An impairment is “not severe” if it does not “significantly limit” a claimant's mental or physical abilities to do basic work activities. 20 C.F.R. §§ 404.1520(a)(4)(iii), 416.920(a)(4)(iii); Social Security Ruling (SSR) 96-3p, 1996 WL 374181, at *1. Basic work activities are those “abilities and aptitudes necessary to do most jobs.” 20 C.F.R. §§ 404.1521(b), 416.921(b); SSR 85-28, 1985 WL 56856, at *3. An impairment is not severe if the evidence establishes only a slight abnormality that has “no more than a minimal effect on an individual[']s ability to work.” SSR 85-28, 1985 WL 56856, at *3; Smolen v. Chater, 80 F.3d 1273, 1290 (9th Cir. 1996); Yuckert v. Bowen, 841 F.2d 303, 306 (9th Cir. 1988).

         The step two inquiry is a de minimis screening device used to dispose of groundless claims. Smolen, 80 F.3d at 1290. The Ninth Circuit recently emphasized that this inquiry “is not meant to identify the impairments that should be taken into account when determining the RFC.” Buck v. Berryhill, 869 F.3d 1040, 1048-49 (9th Cir. 2017) (rejecting claim that ALJ erred after second hearing, where ALJ found new severe impairments but did not change RFC). The court noted that an ALJ assessing a claimant's RFC before steps four and five “must consider limitations and restrictions imposed by all of an individual's impairments, even those that are not ‘severe.'” Buck, 869 F.3d at 1049 (citing Titles II & XVI: Assessing Residual Functional Capacity in Initial Claims, Social Security Ruling (“SSR”) 96-8p, 1996 WL 374184, at *5 (S.S.A. July 2, 1996)). Thus, the RFC “should be exactly the same regardless of whether certain impairments are considered ‘severe' or not” at step two. Buck, 869 F.3d at 1049.

         The Ninth Circuit concluded, in the case before it, that because the ALJ decided step two in the claimant's favor and was required to consider all impairments in the RFC, whether “severe” or not, “[a]ny alleged error is therefore harmless and cannot be the basis for a remand.” Buck, 869 F.3d at 1049 (citing Molina v. Astrue, 674 F.3d 1104, 1115 (9th Cir. 2012)).

         The same is true here. Because the ALJ decided step two in Ms. Mobbs's favor, the ALJ was required to consider evidence of any and all impairments, severe or not, in assessing Ms. Mobbs's RFC. See Buck, 869 F.3d at 1049. And despite finding Ms. Mobbs's psychogenic seizures to be non-severe, the ALJ still considered Ms. Mobbs's complaints of seizures and their effects together with the impairments the ALJ did find to be severe. AR 28.

         Ms. Mobbs contends that the ALJ made a harmful error at step two because the ALJ did not consider whether Ms. Mobbs's psychogenic seizures were “medically equivalent” to the listing for convulsive epilepsy under the Social Security Administration regulations. See 20 C.F.R. Part 404, Subpt. P, App. 1, Listing 11.00(A), 11.02.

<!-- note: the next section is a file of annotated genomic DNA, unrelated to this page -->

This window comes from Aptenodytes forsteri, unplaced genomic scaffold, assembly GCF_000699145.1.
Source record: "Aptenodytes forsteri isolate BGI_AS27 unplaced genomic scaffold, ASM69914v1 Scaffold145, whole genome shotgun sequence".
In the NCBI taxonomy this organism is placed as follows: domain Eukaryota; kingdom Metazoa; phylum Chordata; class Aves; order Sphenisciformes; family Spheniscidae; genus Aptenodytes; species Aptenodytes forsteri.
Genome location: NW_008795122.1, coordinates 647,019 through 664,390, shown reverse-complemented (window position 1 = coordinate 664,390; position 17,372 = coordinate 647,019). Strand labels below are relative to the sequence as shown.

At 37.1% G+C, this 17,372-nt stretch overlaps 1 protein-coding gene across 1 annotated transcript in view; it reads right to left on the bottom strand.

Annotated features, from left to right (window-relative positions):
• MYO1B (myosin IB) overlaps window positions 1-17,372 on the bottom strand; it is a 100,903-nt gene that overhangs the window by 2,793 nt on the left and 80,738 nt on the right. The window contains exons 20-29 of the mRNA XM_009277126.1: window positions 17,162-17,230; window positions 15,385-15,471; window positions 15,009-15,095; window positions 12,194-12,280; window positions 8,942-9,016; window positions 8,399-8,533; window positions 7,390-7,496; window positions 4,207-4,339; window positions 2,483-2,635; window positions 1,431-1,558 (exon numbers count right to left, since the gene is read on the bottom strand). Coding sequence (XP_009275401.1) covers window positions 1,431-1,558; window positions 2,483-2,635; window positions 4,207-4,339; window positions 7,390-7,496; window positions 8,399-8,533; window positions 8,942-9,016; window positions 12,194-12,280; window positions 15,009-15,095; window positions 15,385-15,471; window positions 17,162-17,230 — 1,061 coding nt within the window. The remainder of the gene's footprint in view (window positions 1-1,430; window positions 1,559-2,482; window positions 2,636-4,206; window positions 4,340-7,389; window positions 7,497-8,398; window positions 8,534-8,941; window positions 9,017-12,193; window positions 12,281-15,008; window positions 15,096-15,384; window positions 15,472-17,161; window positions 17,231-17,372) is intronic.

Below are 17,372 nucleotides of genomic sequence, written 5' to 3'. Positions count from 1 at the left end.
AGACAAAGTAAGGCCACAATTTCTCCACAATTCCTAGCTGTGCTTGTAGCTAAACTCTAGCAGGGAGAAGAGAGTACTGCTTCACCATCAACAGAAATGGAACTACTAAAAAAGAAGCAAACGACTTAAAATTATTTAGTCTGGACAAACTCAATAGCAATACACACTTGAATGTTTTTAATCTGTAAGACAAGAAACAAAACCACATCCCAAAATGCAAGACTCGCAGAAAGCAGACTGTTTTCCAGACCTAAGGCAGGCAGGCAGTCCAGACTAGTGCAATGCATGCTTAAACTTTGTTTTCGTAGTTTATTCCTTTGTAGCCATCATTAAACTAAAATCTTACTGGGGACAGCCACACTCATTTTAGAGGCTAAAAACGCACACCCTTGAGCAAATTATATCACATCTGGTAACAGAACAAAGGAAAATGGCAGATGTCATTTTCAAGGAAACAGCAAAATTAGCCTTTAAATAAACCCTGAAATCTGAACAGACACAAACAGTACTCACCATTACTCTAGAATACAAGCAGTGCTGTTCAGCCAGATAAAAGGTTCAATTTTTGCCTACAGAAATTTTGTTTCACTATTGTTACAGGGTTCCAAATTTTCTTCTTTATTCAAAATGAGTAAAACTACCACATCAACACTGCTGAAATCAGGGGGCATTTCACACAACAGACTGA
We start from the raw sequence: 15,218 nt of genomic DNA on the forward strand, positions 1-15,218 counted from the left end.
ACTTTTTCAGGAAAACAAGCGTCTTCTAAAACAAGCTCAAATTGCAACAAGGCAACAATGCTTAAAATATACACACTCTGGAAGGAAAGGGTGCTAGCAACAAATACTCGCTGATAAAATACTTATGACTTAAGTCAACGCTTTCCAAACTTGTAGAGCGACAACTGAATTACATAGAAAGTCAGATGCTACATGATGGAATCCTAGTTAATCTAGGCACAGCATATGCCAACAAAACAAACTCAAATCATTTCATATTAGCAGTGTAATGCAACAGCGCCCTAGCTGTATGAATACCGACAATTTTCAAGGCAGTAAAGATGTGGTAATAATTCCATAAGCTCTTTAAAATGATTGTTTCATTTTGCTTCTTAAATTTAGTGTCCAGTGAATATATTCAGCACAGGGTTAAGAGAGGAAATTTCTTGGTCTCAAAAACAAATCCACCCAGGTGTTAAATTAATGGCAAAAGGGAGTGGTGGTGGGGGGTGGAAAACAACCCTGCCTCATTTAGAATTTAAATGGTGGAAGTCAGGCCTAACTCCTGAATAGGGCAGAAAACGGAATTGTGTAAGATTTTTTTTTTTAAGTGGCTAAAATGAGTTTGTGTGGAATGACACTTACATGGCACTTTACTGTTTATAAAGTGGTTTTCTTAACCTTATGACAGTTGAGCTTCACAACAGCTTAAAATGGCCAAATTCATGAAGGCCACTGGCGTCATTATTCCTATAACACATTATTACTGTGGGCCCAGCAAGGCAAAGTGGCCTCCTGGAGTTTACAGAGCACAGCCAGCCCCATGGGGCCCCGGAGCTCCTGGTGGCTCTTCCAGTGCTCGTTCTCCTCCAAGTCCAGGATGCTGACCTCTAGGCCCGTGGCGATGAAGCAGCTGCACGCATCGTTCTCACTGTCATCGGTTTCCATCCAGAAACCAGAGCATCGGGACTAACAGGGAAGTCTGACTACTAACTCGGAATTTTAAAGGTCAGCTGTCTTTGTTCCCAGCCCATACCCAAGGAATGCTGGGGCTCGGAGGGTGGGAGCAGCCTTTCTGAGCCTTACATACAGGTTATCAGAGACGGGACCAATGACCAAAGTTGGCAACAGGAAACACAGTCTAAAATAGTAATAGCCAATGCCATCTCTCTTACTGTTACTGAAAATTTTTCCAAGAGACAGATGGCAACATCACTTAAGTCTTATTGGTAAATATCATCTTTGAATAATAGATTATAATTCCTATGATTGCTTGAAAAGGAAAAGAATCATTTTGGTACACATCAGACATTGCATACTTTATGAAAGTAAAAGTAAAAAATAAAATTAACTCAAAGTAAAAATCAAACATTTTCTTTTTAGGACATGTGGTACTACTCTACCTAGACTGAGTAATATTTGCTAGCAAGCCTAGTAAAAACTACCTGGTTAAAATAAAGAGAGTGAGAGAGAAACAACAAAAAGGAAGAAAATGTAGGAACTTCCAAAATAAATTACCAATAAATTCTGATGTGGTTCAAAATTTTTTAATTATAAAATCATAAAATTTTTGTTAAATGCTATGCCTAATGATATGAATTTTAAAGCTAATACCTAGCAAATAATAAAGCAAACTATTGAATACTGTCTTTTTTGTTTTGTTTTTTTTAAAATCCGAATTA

At step three of the sequential evaluation process, the ALJ evaluates the claimant's impairments to see if they meet or medically equal any of the impairments listed in 20 C.F. R. Part 404, Subpart P, Appendix 1. 20 C.F.R §§ 404.1520(d), 416.920(d); Tackett v. Apfel, 180 F.3d 1094, 1098 (9th Cir. 1999). If any of the claimant's impairments meet or medically equal a listed impairment, he or she is deemed disabled. Id. The burden of proof is on the claimant to establish he or she meets or equals any of the impairments in the listings. Tackett, 180 F.3d at 1098. A mental or physical impairment must be established by medical evidence “consisting of signs, symptoms, and laboratory findings.” 20 C.F.R. § 404.1508, § 416.908; see also SSR 96-8p, 1996 WL 374184, at *2.

         An impairment, or combination of impairments, equals a listed impairment “only if the medical findings (defined as a set of symptoms, signs, and laboratory findings) are at least equivalent in severity to the set of medical findings for the listed impairment.” SSR 83-19, 1983 WL 31248, at *2. “[S]ymptoms alone” will not justify a finding of equivalence. Id. The ALJ is not required to compare a claimant's unlisted impairments to a listing “unless the claimant presents evidence in an effort to establish equivalence.” Burch v. Barnhart, 400 F.3d 676, 683 (9th Cir. 2005).

         The ALJ need not “state why a claimant failed to satisfy every different section of the listing of impairments.” Gonzalez v. Sullivan, 914 F.2d 1197, 1201 (9th Cir. 1990). This is particularly true where the claimant has failed to set forth any reasons as to why the listing criteria have been met or equaled. Lewis v. Apfel, 236 F.3d 503, 514 (9th Cir. 2001) (finding ALJ's failure to discuss combined effect of claimant's impairments was not error, noting claimant offered no theory as to how, or point to any evidence to show, his impairments combined to equal a listed impairment).

         To fully satisfy Listing 11.02, a plaintiff must establish that she meets the following criteria:

convulsive epilepsy (grand mal or psychomotor), documented by detailed description of a typical seizure pattern, including all associated phenomena; occurring more frequently than once a month in spite of at least 3 months of prescribed treatment [, ][w]ith [one of the following]: [d]aytime episodes (loss of consciousness and convulsive seizures) or nocturnal episodes manifesting residuals which interfere significantly with activity during the day.

20 C.F.R. Part 404, Subpart P, Appendix 1.

         Listing 11.02 also requires “[a]t least one detailed description of a typical seizure, ” including “the presence or absence of aura, tongue bites, sphincter control, injuries associated with the attack, and postictal phenomena.” 20 C.F.R. Part 404, Subpt. P, App. 1, Listing 11.00(A) (12/15/04 to 09/28/16).[2] A reporting physician “should indicate the extent to which description of seizures reflects his own observations and the source of ancillary information.” Id. And “if professional observation is not ...